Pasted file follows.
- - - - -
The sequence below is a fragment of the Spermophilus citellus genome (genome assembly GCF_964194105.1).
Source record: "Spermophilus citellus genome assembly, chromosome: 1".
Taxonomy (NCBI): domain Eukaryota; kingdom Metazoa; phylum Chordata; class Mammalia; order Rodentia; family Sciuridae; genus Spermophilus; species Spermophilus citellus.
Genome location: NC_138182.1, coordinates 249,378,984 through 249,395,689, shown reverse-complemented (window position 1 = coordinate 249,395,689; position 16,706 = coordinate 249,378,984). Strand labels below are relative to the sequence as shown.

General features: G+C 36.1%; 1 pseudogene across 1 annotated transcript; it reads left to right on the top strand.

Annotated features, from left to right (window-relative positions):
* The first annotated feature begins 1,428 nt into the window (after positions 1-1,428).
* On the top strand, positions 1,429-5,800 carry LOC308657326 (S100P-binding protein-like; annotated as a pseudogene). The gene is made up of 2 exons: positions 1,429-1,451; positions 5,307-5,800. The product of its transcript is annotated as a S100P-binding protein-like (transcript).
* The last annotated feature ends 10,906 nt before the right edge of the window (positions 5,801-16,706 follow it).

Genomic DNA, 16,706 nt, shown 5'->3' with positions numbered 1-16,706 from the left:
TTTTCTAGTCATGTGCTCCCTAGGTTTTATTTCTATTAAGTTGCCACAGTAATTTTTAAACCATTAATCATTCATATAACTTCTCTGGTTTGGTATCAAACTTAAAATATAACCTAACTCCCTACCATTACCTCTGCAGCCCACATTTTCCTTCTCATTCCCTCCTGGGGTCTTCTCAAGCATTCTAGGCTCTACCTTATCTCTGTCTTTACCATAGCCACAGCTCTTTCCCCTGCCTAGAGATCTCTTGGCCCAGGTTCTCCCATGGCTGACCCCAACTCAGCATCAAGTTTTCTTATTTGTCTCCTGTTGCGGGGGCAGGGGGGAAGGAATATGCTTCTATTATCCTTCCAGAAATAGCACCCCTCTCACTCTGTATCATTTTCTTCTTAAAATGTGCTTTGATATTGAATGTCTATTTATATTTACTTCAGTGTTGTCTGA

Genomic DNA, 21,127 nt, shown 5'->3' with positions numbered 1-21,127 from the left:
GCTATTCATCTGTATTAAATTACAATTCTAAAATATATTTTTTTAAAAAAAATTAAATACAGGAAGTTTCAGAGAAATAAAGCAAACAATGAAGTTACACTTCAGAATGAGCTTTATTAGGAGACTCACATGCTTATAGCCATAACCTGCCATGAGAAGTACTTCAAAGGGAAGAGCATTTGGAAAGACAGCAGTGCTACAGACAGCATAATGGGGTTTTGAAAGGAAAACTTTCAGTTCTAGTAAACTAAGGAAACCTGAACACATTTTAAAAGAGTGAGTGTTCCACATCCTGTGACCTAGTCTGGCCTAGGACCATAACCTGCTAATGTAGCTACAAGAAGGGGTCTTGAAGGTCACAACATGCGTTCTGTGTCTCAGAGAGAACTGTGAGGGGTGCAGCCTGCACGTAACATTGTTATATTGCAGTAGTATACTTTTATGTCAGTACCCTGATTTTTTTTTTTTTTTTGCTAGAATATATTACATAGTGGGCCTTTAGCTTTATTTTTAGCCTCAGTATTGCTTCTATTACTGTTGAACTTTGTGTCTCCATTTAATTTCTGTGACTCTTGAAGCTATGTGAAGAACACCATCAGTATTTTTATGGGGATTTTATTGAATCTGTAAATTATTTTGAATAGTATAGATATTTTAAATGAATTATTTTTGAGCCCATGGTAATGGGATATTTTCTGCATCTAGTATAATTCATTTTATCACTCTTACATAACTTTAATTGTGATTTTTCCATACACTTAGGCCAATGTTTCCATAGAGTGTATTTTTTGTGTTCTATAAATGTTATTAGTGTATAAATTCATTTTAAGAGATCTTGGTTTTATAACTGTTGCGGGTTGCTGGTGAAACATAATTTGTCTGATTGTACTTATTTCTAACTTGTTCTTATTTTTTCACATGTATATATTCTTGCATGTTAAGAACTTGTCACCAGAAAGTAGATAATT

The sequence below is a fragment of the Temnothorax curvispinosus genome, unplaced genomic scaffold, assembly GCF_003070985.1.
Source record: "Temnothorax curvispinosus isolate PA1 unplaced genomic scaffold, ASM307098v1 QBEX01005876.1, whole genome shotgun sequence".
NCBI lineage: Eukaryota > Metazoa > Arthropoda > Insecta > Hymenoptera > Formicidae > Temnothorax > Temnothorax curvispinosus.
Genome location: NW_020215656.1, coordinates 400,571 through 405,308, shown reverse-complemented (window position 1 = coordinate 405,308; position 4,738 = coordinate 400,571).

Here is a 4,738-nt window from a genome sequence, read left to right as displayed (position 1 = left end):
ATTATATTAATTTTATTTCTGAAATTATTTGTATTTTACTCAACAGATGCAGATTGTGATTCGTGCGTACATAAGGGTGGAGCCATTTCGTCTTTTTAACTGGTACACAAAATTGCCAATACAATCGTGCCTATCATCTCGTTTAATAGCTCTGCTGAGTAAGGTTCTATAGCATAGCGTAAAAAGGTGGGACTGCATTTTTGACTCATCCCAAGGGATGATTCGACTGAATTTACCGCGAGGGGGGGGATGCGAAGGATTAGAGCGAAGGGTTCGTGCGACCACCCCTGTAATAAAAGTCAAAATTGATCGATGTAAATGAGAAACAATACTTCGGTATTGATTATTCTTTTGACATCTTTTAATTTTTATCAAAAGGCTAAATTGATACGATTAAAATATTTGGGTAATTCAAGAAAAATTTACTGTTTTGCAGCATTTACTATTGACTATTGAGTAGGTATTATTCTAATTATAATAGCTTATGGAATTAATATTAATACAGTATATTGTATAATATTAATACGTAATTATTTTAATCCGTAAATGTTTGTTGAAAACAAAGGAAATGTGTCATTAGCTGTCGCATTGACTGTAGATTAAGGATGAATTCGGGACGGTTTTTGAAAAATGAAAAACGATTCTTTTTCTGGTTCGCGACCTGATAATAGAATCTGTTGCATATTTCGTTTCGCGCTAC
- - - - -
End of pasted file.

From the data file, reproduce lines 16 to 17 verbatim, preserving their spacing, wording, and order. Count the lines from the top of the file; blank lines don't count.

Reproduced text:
NCBI lineage: Eukaryota > Metazoa > Arthropoda > Insecta > Hymenoptera > Formicidae > Temnothorax > Temnothorax curvispinosus.
Genome location: NW_020215656.1, coordinates 400,571 through 405,308, shown reverse-complemented (window position 1 = coordinate 405,308; position 4,738 = coordinate 400,571).